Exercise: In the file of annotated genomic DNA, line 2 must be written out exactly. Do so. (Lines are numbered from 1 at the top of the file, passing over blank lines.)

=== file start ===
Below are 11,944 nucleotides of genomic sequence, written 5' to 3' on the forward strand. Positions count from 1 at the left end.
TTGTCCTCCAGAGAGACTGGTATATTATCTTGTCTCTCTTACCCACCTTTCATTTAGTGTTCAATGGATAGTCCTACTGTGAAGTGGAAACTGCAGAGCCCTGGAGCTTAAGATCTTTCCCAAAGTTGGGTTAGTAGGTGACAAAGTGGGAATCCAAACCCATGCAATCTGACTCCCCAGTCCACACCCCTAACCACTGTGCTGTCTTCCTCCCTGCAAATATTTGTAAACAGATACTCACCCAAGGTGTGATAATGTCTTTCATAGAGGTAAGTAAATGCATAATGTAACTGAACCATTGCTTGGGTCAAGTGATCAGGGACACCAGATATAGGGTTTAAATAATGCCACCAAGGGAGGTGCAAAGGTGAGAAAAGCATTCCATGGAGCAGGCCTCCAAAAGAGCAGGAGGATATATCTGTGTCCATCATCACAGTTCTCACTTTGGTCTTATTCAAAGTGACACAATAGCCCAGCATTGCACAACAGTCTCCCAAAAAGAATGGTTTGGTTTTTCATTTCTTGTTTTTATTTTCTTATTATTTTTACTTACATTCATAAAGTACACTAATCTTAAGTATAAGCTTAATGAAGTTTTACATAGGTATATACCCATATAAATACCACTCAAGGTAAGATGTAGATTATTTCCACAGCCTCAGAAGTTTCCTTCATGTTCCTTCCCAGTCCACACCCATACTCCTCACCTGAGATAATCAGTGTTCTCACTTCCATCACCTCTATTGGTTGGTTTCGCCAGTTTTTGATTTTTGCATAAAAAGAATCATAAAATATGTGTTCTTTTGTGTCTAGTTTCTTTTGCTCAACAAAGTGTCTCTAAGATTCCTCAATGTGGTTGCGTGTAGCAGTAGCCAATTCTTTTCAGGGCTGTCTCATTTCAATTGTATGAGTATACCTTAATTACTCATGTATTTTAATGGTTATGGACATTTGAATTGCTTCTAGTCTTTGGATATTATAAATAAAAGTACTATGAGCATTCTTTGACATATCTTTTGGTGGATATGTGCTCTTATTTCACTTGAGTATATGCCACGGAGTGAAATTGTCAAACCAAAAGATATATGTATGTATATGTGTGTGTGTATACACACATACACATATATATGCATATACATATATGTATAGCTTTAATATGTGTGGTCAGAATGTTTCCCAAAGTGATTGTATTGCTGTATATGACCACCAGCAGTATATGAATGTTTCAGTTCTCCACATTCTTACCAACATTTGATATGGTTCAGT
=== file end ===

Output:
TTGTCCTCCAGAGAGACTGGTATATTATCTTGTCTCTCTTACCCACCTTTCATTTAGTGTTCAATGGATAGTCCTACTGTGAAGTGGAAACTGCAGAGCCCTGGAGCTTAAGATCTTTCCCAAAGTTGGGTTAGTAGGTGACAAAGTGGGAATCCAAACCCATGCAATCTGACTCCCCAGTCCACACCCCTAACCACTGTGCTGTCTTCCTCCCTGCAAATATTTGTAAACAGATACTCACCCAAGGTGTGATAATGTCTTTCATAGAGGTAAGTAAATGCATAATGTAACTGAACCATTGCTTGGGTCAAGTGATCAGGGACACCAGATATAGGGTTTAAATAATGCCACCAAGGGAGGTGCAAAGGTGAGAAAAGCATTCCATGGAGCAGGCCTCCAAAAGAGCAGGAGGATATATCTGTGTCCATCATCACAGTTCTCACTTTGGTCTTATTCAAAGTGACACAATAGCCCAGCATTGCACAACAGTCTCCCAAAAAGAATGGTTTGGTTTTTCATTTCTTGTTTTTATTTTCTTATTATTTTTACTTACATTCATAAAGTACACTAATCTTAAGTATAAGCTTAATGAAGTTTTACATAGGTATATACCCATATAAATACCACTCAAGGTAAGATGTAGATTATTTCCACAGCCTCAGAAGTTTCCTTCATGTTCCTTCCCAGTCCACACCCATACTCCTCACCTGAGATAATCAGTGTTCTCACTTCCATCACCTCTATTGGTTGGTTTCGCCAGTTTTTGATTTTTGCATAAAAAGAATCATAAAATATGTGTTCTTTTGTGTCTAGTTTCTTTTGCTCAACAAAGTGTCTCTAAGATTCCTCAATGTGGTTGCGTGTAGCAGTAGCCAATTCTTTTCAGGGCTGTCTCATTTCAATTGTATGAGTATACCTTAATTACTCATGTATTTTAATGGTTATGGACATTTGAATTGCTTCTAGTCTTTGGATATTATAAATAAAAGTACTATGAGCATTCTTTGACATATCTTTTGGTGGATATGTGCTCTTATTTCACTTGAGTATATGCCACGGAGTGAAATTGTCAAACCAAAAGATATATGTATGTATATGTGTGTGTGTATACACACATACACATATATATGCATATACATATATGTATAGCTTTAATATGTGTGGTCAGAATGTTTCCCAAAGTGATTGTATTGCTGTATATGACCACCAGCAGTATATGAATGTTTCAGTTCTCCACATTCTTACCAACATTTGATATGGTTCAGT